92d Bomb Wing "Twofold Security"

See 92nd Air Refueling Wing

Served as a double-sized B-29 wing, November 1947 – April 1950, and May 1950 – April 1951, although one bomb group was generally deployed overseas for training or combat in Korea. Supervised a Reserve corollary bomb group, June 1949 – February 1951. Pioneered mass B-36 deployments to the Far East, August–September 1953. Deployed at Andersen AFB, Guam, 16 October 1954 – 12 January 1955 and 26 April – 6 July 1956. Added air refueling operations to bombardment mission in September 1957. From July 1961 to August 1965, controlled an Atlas missile squadron. Supported SAC activities in Southeast Asia from early 1965 to December 1975 through deployment of bomber and tanker aircraft and crews. From March–September 1968, March–September 1969, and June 1972 – October 1973, all wing B-52s and many KC-135s, plus aircrews and support personnel, were involved in Southeast Asia operations. After 1975, performed joint USAF/Navy sea reconnaissance and surveillance missions. In 1983, the Wing's B-52Gs were modified to carry AGM-86B Air-Launched Cruise Missiles (ALCM). In 1985, upgraded to B-52H with improved strategic weapons carriage and offensive electronics capabilities. Earned the Fairchild Trophy in 1953, 1986, and again in 1992 when it won SAC's last competition and retired the trophy. Also won the Saunders Trophy for best air refueling unit in SAC for 1992. Provided KC-135 aircraft to tanker task forces in the US, Europe, and the Pacific through 1992.

93d Wings "Twofold Security"

See 93d Air-Ground Operations Wing

93d Bomb Wing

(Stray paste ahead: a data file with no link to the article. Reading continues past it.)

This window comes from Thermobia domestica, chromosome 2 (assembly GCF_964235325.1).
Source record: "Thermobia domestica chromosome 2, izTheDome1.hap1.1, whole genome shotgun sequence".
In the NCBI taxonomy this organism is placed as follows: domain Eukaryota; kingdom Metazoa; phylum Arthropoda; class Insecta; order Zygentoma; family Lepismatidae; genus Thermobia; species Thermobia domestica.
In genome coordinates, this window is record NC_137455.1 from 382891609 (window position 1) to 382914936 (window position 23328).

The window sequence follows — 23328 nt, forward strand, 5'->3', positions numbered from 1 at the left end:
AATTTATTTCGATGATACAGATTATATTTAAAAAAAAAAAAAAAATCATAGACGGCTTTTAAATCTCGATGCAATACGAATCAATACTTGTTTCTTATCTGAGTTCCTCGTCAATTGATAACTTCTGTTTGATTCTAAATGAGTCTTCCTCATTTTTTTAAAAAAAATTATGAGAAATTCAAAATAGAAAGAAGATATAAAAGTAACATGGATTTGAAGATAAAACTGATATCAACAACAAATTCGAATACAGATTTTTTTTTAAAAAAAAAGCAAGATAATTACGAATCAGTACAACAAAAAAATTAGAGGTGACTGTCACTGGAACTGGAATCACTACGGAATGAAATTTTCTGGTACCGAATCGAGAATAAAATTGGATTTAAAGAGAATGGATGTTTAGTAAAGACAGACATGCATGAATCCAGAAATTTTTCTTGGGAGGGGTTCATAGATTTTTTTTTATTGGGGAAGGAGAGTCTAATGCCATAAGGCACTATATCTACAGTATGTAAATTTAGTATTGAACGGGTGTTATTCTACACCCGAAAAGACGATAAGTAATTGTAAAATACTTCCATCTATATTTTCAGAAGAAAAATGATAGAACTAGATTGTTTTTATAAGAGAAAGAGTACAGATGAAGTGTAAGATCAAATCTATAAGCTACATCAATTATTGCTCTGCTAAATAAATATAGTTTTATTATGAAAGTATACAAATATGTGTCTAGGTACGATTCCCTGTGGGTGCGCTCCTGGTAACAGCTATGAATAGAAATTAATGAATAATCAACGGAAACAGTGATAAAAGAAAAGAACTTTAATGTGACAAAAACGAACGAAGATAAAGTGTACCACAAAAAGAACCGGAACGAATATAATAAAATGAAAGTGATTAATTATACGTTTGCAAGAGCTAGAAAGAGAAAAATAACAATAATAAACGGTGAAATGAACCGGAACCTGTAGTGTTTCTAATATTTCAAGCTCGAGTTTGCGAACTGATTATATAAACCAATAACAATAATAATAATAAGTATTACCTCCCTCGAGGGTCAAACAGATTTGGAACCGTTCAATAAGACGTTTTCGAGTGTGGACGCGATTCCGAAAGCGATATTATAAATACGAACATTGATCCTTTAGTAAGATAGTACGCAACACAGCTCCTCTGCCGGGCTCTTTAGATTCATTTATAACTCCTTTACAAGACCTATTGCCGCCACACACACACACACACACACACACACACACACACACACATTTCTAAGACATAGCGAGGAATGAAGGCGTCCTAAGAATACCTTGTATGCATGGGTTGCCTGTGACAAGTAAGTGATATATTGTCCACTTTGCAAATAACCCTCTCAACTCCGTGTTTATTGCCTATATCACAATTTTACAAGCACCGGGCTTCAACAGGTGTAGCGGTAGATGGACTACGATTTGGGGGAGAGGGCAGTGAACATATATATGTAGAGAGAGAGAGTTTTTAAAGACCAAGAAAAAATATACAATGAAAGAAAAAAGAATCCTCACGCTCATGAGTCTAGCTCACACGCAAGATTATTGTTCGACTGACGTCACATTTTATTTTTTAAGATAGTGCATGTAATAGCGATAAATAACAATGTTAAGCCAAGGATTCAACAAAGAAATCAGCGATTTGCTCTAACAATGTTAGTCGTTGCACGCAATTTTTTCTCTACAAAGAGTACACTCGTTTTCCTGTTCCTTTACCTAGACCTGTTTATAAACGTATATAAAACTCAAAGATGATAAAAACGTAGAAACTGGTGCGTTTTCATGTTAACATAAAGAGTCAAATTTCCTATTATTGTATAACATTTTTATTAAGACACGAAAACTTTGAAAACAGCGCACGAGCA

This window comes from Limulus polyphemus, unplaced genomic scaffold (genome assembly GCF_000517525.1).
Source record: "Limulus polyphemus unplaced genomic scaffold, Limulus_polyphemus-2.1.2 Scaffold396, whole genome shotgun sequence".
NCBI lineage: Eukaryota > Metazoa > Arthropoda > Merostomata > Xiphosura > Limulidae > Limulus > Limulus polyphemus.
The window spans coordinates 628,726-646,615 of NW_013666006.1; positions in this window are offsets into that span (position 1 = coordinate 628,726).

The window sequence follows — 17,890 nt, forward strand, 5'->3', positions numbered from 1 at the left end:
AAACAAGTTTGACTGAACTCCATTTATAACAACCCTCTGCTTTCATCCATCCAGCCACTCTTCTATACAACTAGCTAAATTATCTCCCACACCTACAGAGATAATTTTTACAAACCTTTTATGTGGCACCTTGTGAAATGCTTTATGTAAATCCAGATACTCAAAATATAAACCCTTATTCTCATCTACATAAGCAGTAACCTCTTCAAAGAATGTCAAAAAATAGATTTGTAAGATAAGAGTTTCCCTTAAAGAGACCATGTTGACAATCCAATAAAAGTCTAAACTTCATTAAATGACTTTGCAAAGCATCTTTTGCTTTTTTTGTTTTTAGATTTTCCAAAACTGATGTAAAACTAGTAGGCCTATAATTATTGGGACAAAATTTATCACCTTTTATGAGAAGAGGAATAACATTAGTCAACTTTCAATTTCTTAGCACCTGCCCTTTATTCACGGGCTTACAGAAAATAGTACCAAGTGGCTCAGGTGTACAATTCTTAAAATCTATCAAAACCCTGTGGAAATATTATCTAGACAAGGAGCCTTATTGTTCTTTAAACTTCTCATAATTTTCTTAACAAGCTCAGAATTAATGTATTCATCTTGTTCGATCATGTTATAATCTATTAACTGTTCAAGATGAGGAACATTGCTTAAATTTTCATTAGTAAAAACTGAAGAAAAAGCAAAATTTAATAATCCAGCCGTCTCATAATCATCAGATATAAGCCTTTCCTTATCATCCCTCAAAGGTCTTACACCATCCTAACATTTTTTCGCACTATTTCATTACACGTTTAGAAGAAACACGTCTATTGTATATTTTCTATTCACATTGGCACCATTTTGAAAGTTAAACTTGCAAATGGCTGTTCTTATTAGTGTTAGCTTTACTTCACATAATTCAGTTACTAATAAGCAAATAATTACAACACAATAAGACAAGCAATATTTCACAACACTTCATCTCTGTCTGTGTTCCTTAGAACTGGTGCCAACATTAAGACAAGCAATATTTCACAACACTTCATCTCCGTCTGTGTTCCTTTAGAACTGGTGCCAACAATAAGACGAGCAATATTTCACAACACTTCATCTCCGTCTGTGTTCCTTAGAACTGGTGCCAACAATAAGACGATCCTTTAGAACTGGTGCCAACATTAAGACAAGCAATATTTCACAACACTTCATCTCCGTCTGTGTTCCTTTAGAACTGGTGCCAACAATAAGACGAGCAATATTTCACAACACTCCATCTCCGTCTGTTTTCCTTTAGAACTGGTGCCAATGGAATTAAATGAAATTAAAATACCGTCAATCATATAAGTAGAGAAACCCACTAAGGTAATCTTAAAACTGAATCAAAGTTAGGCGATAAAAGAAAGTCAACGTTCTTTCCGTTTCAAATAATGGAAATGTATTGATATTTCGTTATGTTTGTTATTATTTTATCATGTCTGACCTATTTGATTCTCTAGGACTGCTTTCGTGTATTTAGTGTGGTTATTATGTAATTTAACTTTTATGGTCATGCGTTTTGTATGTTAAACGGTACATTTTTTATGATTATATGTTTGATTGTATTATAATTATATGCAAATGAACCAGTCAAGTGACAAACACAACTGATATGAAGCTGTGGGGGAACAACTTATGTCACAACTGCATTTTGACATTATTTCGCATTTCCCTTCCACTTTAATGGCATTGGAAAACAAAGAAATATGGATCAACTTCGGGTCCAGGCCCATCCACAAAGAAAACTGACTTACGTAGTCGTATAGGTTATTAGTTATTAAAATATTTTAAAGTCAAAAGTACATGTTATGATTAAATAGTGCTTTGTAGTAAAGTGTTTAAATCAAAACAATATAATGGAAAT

Maintained combat readiness for global strategic bombardment, August 1947 – February 1956. The wing's 93d Bombardment Group deployed to Okinawa in 1948, becoming the first SAC bomb group to deploy in full strength to the Far East. The wing began aerial refueling operations in October 1950. It deployed its tactical force, augmented by support personnel, to England, July 1950 – January 1951. The entire wing deployed to England, December 1951 – March 1952. Provided aerial refueling and navigational assistance for the July 1952 movement of the 31st Fighter-Escort Wing from the United States to Japan, the first jet fighter crossing of the Pacific Ocean, during the Korean War. First SAC wing to convert to B-52 aircraft, 1955–1956. Became SAC's primary B-52 aircrew training organization, incorporating KC-135 aircrew training for refueling in mid-1956. Notable operations: non-stop B-52 flights of some 16,000 miles around North America and to the North Pole (November 1956); first jet aircraft nonstop flight around the world (January 1957); nonstop, unrefueled KC-135 flight from Yokota AB, Japan, to Washington, DC (April 1958). During the 1970s, specially equipped B-52H models conducted long distance, high altitude (50,000+ feet) air sampling missions after Chinese H-bomb tests using special ram scoop modules installed in the forward bomb bay. Although most of the wing's components were used for B-52 and KC-135 aircrew training between 1956 and 1995, one or more of its units sometimes participated in tactical operations, including aerial refueling. From April 1968 to April 1974, operated a special B-52 replacement training unit to support SAC's B-52 operation in Southeast Asia. Won the SAC Bombing and Navigation Competition and the Fairchild Trophy in 1949, 1952, and 1970, and the Omaha Trophy as the outstanding SAC wing in 1970. In August 1990 the wing operated an aerial port of embarkation for personnel and equipment deploying to Southwest Asia during Desert Shield. In addition to aerial refueling, tankers ferried personnel and equipment, while B-52s deployed to strategic locations worldwide, including Saudi Arabia. Bombed the Iraqi Republican Guard and targeted Iraqi chemical weapons, nuclear, and industrial plants during Desert Storm, January–February 1991. Relieved of its air refueling and KC-135 aircrew training missions in 1992.